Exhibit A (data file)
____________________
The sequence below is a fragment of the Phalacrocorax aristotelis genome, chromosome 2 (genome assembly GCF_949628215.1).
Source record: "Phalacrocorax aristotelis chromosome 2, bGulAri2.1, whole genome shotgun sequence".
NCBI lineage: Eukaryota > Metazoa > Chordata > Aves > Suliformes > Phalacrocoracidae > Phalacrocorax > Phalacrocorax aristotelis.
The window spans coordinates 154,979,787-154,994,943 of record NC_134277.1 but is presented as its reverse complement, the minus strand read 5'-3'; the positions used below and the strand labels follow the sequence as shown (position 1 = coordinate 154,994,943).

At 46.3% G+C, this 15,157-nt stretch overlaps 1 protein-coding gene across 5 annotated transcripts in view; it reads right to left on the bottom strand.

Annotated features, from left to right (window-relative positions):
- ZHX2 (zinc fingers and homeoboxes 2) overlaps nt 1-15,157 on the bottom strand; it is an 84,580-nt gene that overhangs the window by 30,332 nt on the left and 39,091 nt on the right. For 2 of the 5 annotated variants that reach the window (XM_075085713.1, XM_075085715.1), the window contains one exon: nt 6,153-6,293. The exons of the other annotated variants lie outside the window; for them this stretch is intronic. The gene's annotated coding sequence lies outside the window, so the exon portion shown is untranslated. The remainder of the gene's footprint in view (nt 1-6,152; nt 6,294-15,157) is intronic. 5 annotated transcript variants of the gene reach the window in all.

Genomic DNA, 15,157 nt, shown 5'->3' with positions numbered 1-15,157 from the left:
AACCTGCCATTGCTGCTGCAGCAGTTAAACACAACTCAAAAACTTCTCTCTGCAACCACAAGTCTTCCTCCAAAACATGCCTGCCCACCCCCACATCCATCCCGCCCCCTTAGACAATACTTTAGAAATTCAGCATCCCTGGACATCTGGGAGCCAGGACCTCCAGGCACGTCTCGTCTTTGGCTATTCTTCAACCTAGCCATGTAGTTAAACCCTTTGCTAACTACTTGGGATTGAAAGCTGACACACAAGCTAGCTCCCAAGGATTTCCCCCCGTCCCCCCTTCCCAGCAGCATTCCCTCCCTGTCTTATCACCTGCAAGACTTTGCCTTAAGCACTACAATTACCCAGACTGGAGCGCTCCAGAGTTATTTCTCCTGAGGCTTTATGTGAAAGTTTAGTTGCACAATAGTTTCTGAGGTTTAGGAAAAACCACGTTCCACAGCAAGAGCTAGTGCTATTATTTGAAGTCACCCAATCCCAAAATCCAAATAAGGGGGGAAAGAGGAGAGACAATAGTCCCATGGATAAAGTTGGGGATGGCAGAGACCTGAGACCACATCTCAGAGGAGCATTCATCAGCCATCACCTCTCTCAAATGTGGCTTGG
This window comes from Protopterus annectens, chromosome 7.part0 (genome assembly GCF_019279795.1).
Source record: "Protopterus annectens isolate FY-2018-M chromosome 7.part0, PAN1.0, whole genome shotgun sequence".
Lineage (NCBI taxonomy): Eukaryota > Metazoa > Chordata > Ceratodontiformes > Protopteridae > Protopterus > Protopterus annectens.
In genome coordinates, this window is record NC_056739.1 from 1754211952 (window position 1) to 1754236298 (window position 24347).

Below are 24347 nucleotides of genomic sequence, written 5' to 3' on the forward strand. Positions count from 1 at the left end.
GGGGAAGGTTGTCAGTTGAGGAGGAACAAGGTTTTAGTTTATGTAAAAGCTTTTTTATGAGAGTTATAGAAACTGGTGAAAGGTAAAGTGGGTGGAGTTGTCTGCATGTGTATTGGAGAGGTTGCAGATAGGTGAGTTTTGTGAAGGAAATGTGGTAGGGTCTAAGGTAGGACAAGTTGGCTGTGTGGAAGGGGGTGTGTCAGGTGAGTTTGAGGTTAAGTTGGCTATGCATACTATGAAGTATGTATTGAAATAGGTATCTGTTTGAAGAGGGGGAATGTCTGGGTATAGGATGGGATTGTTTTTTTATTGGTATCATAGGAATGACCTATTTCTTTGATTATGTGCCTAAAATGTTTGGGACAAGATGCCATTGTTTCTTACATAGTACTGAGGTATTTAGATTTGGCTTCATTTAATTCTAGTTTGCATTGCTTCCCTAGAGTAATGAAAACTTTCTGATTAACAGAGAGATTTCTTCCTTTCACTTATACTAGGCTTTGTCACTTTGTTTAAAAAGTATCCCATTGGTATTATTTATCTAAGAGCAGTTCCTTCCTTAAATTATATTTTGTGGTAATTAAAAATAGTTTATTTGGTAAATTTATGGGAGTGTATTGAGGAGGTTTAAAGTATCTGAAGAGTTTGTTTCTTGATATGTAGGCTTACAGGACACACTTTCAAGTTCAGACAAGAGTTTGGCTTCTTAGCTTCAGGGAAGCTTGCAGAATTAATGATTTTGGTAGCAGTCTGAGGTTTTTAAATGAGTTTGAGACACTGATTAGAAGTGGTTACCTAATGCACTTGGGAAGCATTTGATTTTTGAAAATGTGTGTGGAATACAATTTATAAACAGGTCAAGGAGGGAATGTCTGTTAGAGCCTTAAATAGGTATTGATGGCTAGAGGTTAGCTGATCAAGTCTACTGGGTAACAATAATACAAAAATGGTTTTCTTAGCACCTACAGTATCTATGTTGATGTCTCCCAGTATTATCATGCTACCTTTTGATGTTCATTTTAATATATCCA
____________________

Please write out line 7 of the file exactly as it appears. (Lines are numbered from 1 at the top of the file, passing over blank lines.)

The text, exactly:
- ZHX2 (zinc fingers and homeoboxes 2) overlaps nt 1-15,157 on the bottom strand; it is an 84,580-nt gene that overhangs the window by 30,332 nt on the left and 39,091 nt on the right. For 2 of the 5 annotated variants that reach the window (XM_075085713.1, XM_075085715.1), the window contains one exon: nt 6,153-6,293. The exons of the other annotated variants lie outside the window; for them this stretch is intronic. The gene's annotated coding sequence lies outside the window, so the exon portion shown is untranslated. The remainder of the gene's footprint in view (nt 1-6,152; nt 6,294-15,157) is intronic. 5 annotated transcript variants of the gene reach the window in all.